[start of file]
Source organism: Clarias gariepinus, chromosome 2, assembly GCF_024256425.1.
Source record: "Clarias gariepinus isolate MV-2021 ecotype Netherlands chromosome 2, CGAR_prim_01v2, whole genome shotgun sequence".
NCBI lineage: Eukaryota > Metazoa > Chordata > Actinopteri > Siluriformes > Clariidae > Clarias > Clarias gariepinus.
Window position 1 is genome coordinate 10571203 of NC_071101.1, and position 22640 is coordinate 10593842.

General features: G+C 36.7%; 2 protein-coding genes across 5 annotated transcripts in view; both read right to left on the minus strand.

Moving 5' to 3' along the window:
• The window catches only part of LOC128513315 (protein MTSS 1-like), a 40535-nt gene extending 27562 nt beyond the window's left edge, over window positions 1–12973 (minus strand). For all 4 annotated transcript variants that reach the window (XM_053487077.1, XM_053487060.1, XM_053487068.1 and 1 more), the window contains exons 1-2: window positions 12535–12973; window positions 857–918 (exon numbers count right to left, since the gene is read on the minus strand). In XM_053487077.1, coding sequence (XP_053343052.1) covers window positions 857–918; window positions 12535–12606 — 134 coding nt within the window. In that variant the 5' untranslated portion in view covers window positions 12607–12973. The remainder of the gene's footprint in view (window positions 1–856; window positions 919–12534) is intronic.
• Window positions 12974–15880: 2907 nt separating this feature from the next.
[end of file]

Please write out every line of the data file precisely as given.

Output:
Source organism: Clarias gariepinus, chromosome 2, assembly GCF_024256425.1.
Source record: "Clarias gariepinus isolate MV-2021 ecotype Netherlands chromosome 2, CGAR_prim_01v2, whole genome shotgun sequence".
NCBI lineage: Eukaryota > Metazoa > Chordata > Actinopteri > Siluriformes > Clariidae > Clarias > Clarias gariepinus.
Window position 1 is genome coordinate 10571203 of NC_071101.1, and position 22640 is coordinate 10593842.

General features: G+C 36.7%; 2 protein-coding genes across 5 annotated transcripts in view; both read right to left on the minus strand.

Moving 5' to 3' along the window:
• The window catches only part of LOC128513315 (protein MTSS 1-like), a 40535-nt gene extending 27562 nt beyond the window's left edge, over window positions 1–12973 (minus strand). For all 4 annotated transcript variants that reach the window (XM_053487077.1, XM_053487060.1, XM_053487068.1 and 1 more), the window contains exons 1-2: window positions 12535–12973; window positions 857–918 (exon numbers count right to left, since the gene is read on the minus strand). In XM_053487077.1, coding sequence (XP_053343052.1) covers window positions 857–918; window positions 12535–12606 — 134 coding nt within the window. In that variant the 5' untranslated portion in view covers window positions 12607–12973. The remainder of the gene's footprint in view (window positions 1–856; window positions 919–12534) is intronic.
• Window positions 12974–15880: 2907 nt separating this feature from the next.